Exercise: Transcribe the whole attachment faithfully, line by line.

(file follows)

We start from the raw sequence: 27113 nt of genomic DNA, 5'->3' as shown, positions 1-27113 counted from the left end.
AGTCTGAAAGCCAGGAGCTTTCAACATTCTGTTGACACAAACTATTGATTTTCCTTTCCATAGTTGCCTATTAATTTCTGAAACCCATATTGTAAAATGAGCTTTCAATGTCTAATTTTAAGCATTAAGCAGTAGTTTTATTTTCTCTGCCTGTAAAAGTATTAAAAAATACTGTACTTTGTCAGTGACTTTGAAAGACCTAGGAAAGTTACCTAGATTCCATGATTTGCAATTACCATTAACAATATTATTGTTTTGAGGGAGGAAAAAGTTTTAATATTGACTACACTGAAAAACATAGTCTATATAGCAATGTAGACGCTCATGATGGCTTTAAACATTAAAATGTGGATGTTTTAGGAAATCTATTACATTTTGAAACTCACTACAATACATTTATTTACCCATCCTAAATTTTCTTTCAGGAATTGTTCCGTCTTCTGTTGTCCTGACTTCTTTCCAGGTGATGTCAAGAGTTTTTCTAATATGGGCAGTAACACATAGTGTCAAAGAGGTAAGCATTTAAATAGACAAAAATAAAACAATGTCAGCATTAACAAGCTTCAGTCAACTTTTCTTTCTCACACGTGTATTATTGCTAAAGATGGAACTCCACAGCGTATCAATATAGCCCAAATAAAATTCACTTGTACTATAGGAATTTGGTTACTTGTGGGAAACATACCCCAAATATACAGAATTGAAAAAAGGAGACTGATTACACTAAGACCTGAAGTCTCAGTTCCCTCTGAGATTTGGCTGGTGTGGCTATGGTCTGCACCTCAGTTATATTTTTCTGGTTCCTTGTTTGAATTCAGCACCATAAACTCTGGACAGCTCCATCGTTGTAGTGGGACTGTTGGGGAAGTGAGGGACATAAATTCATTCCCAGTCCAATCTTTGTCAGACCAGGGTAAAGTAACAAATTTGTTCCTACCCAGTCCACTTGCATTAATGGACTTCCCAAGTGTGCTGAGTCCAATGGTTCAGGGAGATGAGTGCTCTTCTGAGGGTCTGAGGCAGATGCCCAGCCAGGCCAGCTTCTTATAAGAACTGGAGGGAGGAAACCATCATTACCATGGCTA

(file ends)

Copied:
We start from the raw sequence: 27113 nt of genomic DNA, 5'->3' as shown, positions 1-27113 counted from the left end.
AGTCTGAAAGCCAGGAGCTTTCAACATTCTGTTGACACAAACTATTGATTTTCCTTTCCATAGTTGCCTATTAATTTCTGAAACCCATATTGTAAAATGAGCTTTCAATGTCTAATTTTAAGCATTAAGCAGTAGTTTTATTTTCTCTGCCTGTAAAAGTATTAAAAAATACTGTACTTTGTCAGTGACTTTGAAAGACCTAGGAAAGTTACCTAGATTCCATGATTTGCAATTACCATTAACAATATTATTGTTTTGAGGGAGGAAAAAGTTTTAATATTGACTACACTGAAAAACATAGTCTATATAGCAATGTAGACGCTCATGATGGCTTTAAACATTAAAATGTGGATGTTTTAGGAAATCTATTACATTTTGAAACTCACTACAATACATTTATTTACCCATCCTAAATTTTCTTTCAGGAATTGTTCCGTCTTCTGTTGTCCTGACTTCTTTCCAGGTGATGTCAAGAGTTTTTCTAATATGGGCAGTAACACATAGTGTCAAAGAGGTAAGCATTTAAATAGACAAAAATAAAACAATGTCAGCATTAACAAGCTTCAGTCAACTTTTCTTTCTCACACGTGTATTATTGCTAAAGATGGAACTCCACAGCGTATCAATATAGCCCAAATAAAATTCACTTGTACTATAGGAATTTGGTTACTTGTGGGAAACATACCCCAAATATACAGAATTGAAAAAAGGAGACTGATTACACTAAGACCTGAAGTCTCAGTTCCCTCTGAGATTTGGCTGGTGTGGCTATGGTCTGCACCTCAGTTATATTTTTCTGGTTCCTTGTTTGAATTCAGCACCATAAACTCTGGACAGCTCCATCGTTGTAGTGGGACTGTTGGGGAAGTGAGGGACATAAATTCATTCCCAGTCCAATCTTTGTCAGACCAGGGTAAAGTAACAAATTTGTTCCTACCCAGTCCACTTGCATTAATGGACTTCCCAAGTGTGCTGAGTCCAATGGTTCAGGGAGATGAGTGCTCTTCTGAGGGTCTGAGGCAGATGCCCAGCCAGGCCAGCTTCTTATAAGAACTGGAGGGAGGAAACCATCATTACCATGGCTA